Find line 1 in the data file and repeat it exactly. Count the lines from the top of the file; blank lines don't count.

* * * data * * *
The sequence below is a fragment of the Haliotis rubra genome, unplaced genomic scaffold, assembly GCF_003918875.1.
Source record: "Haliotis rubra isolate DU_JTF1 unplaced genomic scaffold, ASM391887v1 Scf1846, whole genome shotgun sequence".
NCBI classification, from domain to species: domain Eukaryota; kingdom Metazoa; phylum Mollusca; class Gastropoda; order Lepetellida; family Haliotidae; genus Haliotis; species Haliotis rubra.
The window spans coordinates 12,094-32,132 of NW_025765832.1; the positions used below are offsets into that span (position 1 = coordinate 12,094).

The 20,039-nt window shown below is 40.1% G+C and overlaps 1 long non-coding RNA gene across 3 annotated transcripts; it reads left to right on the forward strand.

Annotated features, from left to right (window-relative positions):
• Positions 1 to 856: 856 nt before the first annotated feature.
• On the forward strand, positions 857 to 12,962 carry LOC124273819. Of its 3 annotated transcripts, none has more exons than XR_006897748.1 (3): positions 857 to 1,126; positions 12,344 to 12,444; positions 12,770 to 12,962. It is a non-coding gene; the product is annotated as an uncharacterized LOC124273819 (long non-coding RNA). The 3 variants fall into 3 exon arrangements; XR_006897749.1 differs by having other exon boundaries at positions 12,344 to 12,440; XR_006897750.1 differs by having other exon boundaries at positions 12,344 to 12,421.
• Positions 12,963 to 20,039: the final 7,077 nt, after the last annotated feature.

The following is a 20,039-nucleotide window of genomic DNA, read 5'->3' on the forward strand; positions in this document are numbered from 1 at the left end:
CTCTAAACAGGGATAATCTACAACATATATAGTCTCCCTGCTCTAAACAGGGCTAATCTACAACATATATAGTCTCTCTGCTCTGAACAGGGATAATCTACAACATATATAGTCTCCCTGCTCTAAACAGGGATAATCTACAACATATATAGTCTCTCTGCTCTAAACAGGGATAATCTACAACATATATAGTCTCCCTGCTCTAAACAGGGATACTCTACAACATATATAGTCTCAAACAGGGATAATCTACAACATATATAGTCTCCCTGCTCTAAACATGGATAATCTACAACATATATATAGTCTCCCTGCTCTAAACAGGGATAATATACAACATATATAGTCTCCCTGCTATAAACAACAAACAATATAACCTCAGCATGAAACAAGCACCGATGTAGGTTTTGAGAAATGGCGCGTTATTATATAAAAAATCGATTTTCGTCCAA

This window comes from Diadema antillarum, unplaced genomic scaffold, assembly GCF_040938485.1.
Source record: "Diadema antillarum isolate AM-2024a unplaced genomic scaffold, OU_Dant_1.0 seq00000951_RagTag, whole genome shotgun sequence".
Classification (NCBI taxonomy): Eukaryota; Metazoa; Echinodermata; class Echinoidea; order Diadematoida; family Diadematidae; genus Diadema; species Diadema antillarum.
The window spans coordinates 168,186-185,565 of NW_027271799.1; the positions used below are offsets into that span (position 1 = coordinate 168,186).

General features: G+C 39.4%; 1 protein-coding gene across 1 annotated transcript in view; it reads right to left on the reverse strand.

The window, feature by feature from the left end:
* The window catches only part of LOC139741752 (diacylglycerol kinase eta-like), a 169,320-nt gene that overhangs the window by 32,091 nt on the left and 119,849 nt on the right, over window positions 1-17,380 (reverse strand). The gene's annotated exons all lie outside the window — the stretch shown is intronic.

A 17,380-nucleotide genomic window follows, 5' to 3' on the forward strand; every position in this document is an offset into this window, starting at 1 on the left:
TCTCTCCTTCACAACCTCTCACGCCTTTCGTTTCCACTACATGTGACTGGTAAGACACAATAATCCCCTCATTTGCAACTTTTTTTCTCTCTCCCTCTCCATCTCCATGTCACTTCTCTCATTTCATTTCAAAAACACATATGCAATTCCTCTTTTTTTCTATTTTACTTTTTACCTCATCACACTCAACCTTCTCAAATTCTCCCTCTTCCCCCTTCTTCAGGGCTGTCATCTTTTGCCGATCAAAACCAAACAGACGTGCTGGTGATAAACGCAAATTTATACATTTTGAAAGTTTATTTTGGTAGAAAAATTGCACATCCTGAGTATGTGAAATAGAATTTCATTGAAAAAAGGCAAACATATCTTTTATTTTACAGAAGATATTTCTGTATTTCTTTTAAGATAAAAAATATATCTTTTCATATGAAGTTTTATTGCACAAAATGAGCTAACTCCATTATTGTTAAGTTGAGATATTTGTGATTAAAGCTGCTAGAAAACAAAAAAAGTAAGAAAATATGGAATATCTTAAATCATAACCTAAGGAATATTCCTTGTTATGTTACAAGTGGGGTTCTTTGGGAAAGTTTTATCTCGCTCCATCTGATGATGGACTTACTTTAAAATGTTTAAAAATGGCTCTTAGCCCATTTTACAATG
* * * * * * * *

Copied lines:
The sequence below is a fragment of the Haliotis rubra genome, unplaced genomic scaffold, assembly GCF_003918875.1.